Do you like to decorate for special occasions, or different seasons? I like to look at decorations, but I don't like to actually do the decorating. So, this fall, I found a quick and easy method to effectively make it look like fall is in our house. Easy fabric pumpkins, without three-dimensional sewing!
Click on the images to enlarge
But enough with the chit-chat, you're not here to listen to stories, but to learn the tips and tricks on how to make a fabric pumpkin.
Start by selecting your fabrics, in your favorite colors and prints. I used quilting cotton, but you can create amazing pumpkins with textured fabrics, such as velvet, minky, jersey, etc. You will notice everything in these instructions is aproximate, because no two pumpkins are identical. This project allows for errors, perfect for beginners, or like me, people who are always in a rush!
You will need:
Fabric, cut into rectangles, where the length is approximately twice the height, and sewn right sides together, on the short side (height), forming a tube. You can sew by machine or by hand.
Cotton or polyester all purpose sewing thread
Metallic embroidery thread (I used DMC thread)
Crochet hook, size K, 6,5mm
Tulle, 6" wide
Large eye sewing needle, about 2" long.
1. You previously sewed the short sides of the rectangle, right sides together, but now you need to make a sphere. Easiest method: baste the open sides closed.
2. Using needle and thread, baste using large stitches, all around the open sides, at both ends.
3. Pull the thread and close one of the open ends.
4. Leave the other end open, but sew a stay stitch that you will be able to undo later, which will help the basting stitch not coming out while you fill the pumpkin.
5. Slowly and carefully turn the pumpkin right side out.
6. Fill the pumpkin with PolyFill, about 70-80% full. Do not overfill, or it might be difficult for you to manipulate the pumpkin during the next steps.
7. Slowly pull the thread at the open end, closing the pumpkin. The raw edges will tend to close towards the exterior; with your finger gently push them back in while you tighten the thread. Secure the thread once it is tight and pumpkin is closed.
You will notice that as you are tightening the thread, as soon as you release, the pumpkin will tend to open again. This may be slightly frustrating, but if you follow the next steps, you will find it easy. This is why you do not overfill your pumpkin.
8. Holding the end of the thread tightened (you can see it as the vertical thread in the first image), insert the needle through the fabric, pull, and tighten the thread as tight as you can.
9. Keep tightening as you are releasing the tension on the thread from the other end. The pumpkin will tend to open again, but stitch in place a few times using this method, and eventually it will remain tight.
10. Knot your thread sewing a lock stitch, but do not cut the thread tail.
11. As a backup, sew a few stitches across, and a few stay stitches. Sew a knot by wrapping the thread around the needle and pulling it tight.
12. Without cutting the tail, squish the pumpkin vertically, bringing together the two gathered sides.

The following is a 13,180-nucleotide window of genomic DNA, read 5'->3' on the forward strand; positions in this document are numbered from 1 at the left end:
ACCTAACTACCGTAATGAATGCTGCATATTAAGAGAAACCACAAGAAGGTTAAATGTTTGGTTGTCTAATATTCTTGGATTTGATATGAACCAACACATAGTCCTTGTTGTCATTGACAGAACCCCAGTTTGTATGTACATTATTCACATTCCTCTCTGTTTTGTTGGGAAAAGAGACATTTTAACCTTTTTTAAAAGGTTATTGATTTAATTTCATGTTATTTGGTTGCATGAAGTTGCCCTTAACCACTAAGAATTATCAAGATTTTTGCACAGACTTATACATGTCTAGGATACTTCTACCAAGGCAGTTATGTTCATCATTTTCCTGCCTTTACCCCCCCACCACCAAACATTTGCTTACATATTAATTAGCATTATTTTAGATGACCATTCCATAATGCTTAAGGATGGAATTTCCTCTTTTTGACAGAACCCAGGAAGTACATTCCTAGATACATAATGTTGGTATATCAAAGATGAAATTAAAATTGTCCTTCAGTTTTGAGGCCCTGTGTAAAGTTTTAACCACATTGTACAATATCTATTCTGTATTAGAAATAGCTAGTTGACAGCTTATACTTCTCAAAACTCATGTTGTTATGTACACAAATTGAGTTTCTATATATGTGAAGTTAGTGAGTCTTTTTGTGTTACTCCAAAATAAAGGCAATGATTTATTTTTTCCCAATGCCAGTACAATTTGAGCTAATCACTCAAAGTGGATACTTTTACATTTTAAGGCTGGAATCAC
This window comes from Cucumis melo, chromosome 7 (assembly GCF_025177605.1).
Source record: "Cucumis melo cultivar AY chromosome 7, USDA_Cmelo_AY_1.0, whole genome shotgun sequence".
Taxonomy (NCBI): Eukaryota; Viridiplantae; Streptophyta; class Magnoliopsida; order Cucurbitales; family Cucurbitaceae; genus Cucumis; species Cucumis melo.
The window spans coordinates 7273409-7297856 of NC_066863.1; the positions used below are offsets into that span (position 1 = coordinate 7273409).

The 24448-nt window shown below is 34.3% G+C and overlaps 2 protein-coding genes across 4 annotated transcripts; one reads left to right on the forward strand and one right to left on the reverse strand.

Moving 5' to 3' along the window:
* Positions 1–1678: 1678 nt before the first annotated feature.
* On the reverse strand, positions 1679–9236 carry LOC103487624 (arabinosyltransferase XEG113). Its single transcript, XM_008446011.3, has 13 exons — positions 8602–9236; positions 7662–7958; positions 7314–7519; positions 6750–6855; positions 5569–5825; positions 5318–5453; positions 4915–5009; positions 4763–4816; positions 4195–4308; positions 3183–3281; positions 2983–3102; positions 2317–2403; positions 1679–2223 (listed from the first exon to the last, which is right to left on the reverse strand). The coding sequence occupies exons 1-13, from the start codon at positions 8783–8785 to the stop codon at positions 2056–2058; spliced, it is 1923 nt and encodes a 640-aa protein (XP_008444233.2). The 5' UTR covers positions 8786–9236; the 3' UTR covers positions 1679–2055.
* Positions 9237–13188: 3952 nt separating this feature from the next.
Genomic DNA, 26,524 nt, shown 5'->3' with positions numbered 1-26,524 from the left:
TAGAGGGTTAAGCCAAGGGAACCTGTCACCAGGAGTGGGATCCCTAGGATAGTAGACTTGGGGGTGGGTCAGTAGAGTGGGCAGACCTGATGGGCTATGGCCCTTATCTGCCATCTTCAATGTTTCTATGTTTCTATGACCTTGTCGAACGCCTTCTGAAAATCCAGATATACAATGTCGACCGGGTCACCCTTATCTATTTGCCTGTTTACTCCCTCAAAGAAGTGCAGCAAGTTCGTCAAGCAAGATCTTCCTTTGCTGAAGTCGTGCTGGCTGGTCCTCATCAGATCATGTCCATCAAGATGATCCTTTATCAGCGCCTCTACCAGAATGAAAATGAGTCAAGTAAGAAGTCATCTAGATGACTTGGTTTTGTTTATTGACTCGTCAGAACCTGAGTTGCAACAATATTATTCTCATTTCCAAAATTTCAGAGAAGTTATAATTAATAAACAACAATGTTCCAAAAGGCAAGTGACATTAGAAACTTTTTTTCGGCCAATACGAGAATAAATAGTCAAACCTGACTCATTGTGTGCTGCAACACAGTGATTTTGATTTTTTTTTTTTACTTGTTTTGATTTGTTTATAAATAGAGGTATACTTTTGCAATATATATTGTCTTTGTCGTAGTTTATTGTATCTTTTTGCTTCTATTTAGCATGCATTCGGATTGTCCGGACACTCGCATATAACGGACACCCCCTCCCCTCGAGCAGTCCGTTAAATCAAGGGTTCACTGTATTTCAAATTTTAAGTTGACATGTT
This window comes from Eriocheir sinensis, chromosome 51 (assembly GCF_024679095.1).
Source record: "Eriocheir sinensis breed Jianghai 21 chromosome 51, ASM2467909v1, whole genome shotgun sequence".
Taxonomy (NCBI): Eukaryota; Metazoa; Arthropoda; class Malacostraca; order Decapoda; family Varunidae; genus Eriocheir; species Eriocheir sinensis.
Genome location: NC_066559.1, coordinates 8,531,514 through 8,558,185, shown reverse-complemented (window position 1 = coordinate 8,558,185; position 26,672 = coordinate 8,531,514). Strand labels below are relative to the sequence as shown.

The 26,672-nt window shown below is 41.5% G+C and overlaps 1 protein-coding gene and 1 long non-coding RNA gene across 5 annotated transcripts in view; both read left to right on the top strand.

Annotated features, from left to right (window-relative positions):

13. Insert the needle through the middle of one side, and pull it out through the other side. Do not let go of the squished pumpkin, keep it tight with your hand. If you let go, and the pumpkin gets back to the original shape, you might end up losing your needle inside it.
14. Stitch a knot on the other side of the pumpkin, while you are holding it squished.
15. Insert the needle through the middle of the pumpkin and take it out in a random spot. Cut the thread. This way, the thread tail will be hidden inside the pumpkin.
16. Using a different strand of thread, start with a knot in the middle of the pumpkin. Notice how all the threads begin and end in the center of the pumpkin, because this area will be hidden by the decorative stem and leaves.
17. Run the thread on the outside of the pumpkin, to the bottom side.
18. Sew a stay stitch on the other side, squishing the pumpkin. Smooth out the fabric under the thread. This will be the first crease.
19. Repeat until you have 6-8 creases, going from the top to the bottom centers, until you like how your pumpkin looks. Keep smoothing out the fabric under the thread.
It's time for the leaves!
20. Roll out the green tulle, and fold about 3 layers, approximately 2-3 inches long.
21. Temporarily tie the middle with a piece of thread.
22. Repeat with the brown tulle, and temporarily tie it to the green piece.
23. Place the tulle on the top of the pumpkin, covering the threads and knots from the previous steps.
24. Stitch through the pieces of tulle, and around the tulle, through the pumpkin, as if you were sewing a button.
25. In the end, cut the tulle loops at the folds.
Crochet the stem
This is an optional step, but a little bit of metallic gold, silver, or brown makes a nice impact. I found the metallic thread to be slightly slippery, but it was worth for the final result.
26. Using three strands of metallic thread, leave a long tail, and chain 3-4 stitches.
27. Turn the row, and crochet a second row into the chain. This will make the stem thicker.
28. To close it up, pull the thread through the final and first crochet stitch (slip stitch).
29. From the long tail, split the threads in half, and place the stem in the middle of the tulle on the pumpkin.
30. Using your crochet hook, gently pull half of the tail under the tulle, and the other half of the tail in opposite direction.
31. Tie the tails in a knot under the tulle.
32. Trim the top of the tulle to the same length, without cutting the stem.
33. Cut the metallic tails to the desired length, and spread them out. Your pumpkin is done!